As stated on the company web site, Boston Dynamics is working on changing our idea of what robots can do. Their Cheetah robot made headlines by beating Usain Bolt’s running speed record. And one of their other robots – Big Dog, gets better and better all the time.
The Legged Squad Support System (LS3) AKA Big Dog is a dynamic robot designed to go anywhere Soldiers and Marines go on foot. Each LS3 will carry up to 400 lbs of gear and enough fuel for missions covering 20 miles and lasting 24 hours. LS3 will not need a driver, because it will automatically follow a leader using computer vision or travel to designated locations using sensing and GPS. Big Dog might also serve as a mobile auxiliary power source to the squad, allowing soldiers to recharge batteries for radios and handheld devices while on patrol.The development of LS3 is being funded by DARPA and the US Marine Corps.
As you would see on the videos below, there is still a lot of work before Big Dog is ready for the battlefield. Still, I think the company is making impressive progress.
LS3 Follow Tight (mobile, semi-autonomous legged robot)
Working with the Marine Corps Warfighting Laboratory (MCWL), researchers from DARPA’s LS3 program demonstrated new advances in the robot’s control, stability and maneuverability, including “Leader Follow” decision making, enhanced roll recovery, exact foot placement over rough terrain, the ability to maneuver in an urban environment, and verbal command capability.
DARPA Legged Squad Support System (LS3) Demonstrates New Capabilities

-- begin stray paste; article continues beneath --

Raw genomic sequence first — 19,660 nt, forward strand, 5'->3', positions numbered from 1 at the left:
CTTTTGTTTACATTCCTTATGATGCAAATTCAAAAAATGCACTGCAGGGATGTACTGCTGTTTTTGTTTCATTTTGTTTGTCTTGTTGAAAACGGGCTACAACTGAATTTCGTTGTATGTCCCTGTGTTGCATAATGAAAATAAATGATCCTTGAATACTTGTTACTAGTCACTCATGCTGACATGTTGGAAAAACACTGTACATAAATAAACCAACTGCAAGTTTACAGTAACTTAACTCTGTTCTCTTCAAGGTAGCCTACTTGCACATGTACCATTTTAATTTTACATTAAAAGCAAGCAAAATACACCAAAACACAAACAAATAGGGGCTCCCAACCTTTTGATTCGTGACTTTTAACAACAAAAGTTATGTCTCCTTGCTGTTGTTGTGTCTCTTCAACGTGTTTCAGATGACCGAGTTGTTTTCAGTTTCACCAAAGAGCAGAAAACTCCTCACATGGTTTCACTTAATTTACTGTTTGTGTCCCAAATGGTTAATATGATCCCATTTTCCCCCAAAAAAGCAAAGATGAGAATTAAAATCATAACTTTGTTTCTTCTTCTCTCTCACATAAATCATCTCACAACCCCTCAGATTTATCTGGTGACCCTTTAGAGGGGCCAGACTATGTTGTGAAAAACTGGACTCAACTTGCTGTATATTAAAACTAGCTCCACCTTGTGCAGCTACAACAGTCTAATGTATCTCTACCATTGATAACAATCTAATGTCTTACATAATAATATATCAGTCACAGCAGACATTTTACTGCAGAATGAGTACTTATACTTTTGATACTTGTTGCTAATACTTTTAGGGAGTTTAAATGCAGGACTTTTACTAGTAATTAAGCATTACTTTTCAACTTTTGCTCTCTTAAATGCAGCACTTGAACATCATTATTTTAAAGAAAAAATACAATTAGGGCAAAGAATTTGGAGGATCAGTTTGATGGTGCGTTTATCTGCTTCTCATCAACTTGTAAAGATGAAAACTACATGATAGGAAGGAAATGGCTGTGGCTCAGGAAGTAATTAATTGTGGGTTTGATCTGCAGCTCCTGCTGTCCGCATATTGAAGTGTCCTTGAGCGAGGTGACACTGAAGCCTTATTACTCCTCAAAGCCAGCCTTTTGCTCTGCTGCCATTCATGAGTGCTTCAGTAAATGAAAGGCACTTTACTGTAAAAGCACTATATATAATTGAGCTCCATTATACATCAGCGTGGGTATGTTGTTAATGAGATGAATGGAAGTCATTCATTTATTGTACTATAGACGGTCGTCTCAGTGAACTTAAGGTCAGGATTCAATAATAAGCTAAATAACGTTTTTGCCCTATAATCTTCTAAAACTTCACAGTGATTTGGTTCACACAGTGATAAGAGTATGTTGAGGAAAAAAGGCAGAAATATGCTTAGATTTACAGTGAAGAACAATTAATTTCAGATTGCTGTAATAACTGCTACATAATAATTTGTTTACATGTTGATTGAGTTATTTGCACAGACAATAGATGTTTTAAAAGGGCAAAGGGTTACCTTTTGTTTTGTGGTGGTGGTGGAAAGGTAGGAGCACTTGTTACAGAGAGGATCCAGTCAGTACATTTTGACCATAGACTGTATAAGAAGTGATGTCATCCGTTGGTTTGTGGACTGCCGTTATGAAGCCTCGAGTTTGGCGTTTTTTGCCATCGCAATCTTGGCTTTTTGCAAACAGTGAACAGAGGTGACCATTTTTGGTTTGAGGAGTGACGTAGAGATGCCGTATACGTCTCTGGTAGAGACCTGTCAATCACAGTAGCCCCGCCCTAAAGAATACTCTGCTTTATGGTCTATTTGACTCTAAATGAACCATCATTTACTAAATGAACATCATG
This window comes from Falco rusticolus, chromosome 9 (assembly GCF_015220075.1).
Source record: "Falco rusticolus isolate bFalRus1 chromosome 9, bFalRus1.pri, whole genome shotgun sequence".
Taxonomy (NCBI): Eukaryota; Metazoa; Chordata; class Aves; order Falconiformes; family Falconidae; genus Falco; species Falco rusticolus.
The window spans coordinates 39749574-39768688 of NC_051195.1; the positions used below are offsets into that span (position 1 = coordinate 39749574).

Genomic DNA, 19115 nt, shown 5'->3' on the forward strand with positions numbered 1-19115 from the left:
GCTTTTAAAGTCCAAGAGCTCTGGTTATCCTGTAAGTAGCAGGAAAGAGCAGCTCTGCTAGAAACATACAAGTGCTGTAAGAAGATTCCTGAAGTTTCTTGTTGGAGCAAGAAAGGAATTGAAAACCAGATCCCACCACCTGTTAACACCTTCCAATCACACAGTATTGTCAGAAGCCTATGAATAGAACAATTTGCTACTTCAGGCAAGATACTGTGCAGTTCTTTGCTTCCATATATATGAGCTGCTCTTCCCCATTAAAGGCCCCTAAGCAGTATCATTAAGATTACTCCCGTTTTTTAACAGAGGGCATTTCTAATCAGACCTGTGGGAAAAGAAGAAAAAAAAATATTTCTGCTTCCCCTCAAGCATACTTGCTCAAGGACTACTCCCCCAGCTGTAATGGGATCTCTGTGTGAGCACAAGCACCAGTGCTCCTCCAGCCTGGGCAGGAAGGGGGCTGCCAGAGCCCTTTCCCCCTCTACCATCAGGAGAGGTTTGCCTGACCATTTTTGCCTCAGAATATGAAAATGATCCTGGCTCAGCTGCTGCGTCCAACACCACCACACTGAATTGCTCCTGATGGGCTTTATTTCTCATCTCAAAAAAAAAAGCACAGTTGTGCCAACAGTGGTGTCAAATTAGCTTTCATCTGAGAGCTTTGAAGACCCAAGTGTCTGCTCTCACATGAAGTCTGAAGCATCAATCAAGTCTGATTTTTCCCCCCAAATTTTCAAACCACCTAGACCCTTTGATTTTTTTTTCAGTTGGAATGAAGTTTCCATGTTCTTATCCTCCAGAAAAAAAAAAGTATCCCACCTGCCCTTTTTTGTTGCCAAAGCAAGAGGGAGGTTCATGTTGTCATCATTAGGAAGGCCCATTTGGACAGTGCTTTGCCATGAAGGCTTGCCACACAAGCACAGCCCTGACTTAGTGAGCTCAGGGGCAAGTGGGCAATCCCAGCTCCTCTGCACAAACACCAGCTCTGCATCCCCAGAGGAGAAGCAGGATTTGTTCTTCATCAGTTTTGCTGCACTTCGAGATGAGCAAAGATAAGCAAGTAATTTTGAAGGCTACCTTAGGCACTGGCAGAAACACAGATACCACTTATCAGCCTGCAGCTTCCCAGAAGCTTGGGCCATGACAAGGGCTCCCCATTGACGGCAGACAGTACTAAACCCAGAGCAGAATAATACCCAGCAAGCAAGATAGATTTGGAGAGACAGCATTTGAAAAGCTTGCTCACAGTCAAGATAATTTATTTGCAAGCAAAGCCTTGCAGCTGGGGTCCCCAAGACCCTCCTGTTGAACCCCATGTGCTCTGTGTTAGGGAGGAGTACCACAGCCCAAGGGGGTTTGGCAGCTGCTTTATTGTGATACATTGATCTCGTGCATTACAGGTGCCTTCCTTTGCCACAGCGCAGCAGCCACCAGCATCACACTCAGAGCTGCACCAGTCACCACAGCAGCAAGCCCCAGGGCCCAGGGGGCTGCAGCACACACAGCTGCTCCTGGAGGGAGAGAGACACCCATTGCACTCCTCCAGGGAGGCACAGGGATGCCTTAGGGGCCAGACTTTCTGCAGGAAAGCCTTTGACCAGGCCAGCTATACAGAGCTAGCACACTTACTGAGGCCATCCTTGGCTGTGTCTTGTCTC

This video depicts field testing of the DARPA Legged Squad Support System (LS3). The goal of the LS3 program is to demonstrate that a legged robot can unburden dismounted squad members by carrying their gear, autonomously following them through rugged terrain, and interpreting verbal and visual commands.
Marines take “Big Dog” for walkies in the woods
U.S. robotics company Boston Dynamics has been giving its latest mechanical pack mule a run around Fort Myer in Virginia, where Marine Corps commanders are assessing its viability as a 21st Century support robot.
Original story by Rob Muir for Reuters:
Transcript: For “Big Dog” – officially known as the Legged Squadron Support System – this was the latest in a series of trials by the US MarineCorp to see if a robotic pack mule could successfully be integrated with soldiers and marines in the field. Its developers say Big Dog’s future looks bright.
The robot has been designed by Massachusetts company Boston Dynamics, to follow soldiers and marines on foot over a variety of terrains. It can carry up to 400 lbs of equipment over 20 miles without refuelling. It can either follow a leader using computer vision or travel to designated locations using GPS and other sensors. Big Dog might also serve as a mobile auxiliary power source to the squad, allowing soldiers to recharge batteries for radios and handheld devices while on patrol.
The robot will be refined and regularly tested over two years. It will eventually be embedded with marines conducting exercises in the field. By that time, Big Dog’s developers say their beast should be able to follow verbal commands and if it frightens the enemy into submission as well, that’s an added bonus.